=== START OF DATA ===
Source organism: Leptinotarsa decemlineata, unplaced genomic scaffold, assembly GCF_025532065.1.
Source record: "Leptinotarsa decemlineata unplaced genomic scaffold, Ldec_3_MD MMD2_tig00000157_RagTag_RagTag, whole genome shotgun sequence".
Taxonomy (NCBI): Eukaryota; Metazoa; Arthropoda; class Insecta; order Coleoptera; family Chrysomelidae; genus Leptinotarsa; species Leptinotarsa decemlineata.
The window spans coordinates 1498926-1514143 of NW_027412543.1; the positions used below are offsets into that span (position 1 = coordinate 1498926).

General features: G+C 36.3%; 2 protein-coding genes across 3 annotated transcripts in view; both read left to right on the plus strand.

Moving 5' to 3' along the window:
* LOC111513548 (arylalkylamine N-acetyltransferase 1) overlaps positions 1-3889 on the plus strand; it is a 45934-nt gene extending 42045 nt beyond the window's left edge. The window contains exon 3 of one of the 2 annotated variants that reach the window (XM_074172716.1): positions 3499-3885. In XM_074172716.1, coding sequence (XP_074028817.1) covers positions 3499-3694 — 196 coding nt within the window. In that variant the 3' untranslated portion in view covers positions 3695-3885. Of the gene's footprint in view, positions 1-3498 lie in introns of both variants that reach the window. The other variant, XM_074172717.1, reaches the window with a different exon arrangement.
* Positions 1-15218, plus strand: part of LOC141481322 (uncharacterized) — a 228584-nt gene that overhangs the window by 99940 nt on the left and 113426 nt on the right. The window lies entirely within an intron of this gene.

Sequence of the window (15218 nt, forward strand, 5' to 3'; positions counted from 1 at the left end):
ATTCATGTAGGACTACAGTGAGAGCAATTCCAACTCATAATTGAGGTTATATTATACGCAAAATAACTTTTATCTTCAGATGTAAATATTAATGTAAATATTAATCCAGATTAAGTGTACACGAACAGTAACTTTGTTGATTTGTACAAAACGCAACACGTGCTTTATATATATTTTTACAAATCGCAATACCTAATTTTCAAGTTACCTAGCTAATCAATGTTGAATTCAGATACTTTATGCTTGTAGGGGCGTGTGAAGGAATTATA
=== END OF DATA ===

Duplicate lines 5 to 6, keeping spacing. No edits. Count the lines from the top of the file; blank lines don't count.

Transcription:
General features: G+C 36.3%; 2 protein-coding genes across 3 annotated transcripts in view; both read left to right on the plus strand.

Moving 5' to 3' along the window: